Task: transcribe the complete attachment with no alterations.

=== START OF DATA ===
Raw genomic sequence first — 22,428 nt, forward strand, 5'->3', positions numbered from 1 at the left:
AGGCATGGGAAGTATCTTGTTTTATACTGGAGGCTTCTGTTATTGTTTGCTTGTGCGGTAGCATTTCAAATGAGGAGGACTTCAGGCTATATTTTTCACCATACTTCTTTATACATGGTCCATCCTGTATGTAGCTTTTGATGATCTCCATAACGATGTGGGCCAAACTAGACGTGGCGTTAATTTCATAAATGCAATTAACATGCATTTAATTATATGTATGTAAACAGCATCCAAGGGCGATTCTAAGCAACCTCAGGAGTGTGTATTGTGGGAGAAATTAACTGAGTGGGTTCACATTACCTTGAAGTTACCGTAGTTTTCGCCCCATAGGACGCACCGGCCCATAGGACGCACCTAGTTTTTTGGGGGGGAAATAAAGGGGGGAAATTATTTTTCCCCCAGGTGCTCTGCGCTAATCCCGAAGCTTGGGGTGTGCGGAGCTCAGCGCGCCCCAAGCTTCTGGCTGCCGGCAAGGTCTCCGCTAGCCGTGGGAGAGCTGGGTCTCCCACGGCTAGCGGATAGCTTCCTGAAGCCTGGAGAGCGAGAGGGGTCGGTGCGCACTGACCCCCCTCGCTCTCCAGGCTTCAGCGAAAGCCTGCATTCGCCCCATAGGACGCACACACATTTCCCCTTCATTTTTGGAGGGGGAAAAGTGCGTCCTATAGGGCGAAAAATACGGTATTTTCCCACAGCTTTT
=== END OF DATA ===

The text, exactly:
Raw genomic sequence first — 22,428 nt, forward strand, 5'->3', positions numbered from 1 at the left:
AGGCATGGGAAGTATCTTGTTTTATACTGGAGGCTTCTGTTATTGTTTGCTTGTGCGGTAGCATTTCAAATGAGGAGGACTTCAGGCTATATTTTTCACCATACTTCTTTATACATGGTCCATCCTGTATGTAGCTTTTGATGATCTCCATAACGATGTGGGCCAAACTAGACGTGGCGTTAATTTCATAAATGCAATTAACATGCATTTAATTATATGTATGTAAACAGCATCCAAGGGCGATTCTAAGCAACCTCAGGAGTGTGTATTGTGGGAGAAATTAACTGAGTGGGTTCACATTACCTTGAAGTTACCGTAGTTTTCGCCCCATAGGACGCACCGGCCCATAGGACGCACCTAGTTTTTTGGGGGGGAAATAAAGGGGGGAAATTATTTTTCCCCCAGGTGCTCTGCGCTAATCCCGAAGCTTGGGGTGTGCGGAGCTCAGCGCGCCCCAAGCTTCTGGCTGCCGGCAAGGTCTCCGCTAGCCGTGGGAGAGCTGGGTCTCCCACGGCTAGCGGATAGCTTCCTGAAGCCTGGAGAGCGAGAGGGGTCGGTGCGCACTGACCCCCCTCGCTCTCCAGGCTTCAGCGAAAGCCTGCATTCGCCCCATAGGACGCACACACATTTCCCCTTCATTTTTGGAGGGGGAAAAGTGCGTCCTATAGGGCGAAAAATACGGTATTTTCCCACAGCTTTT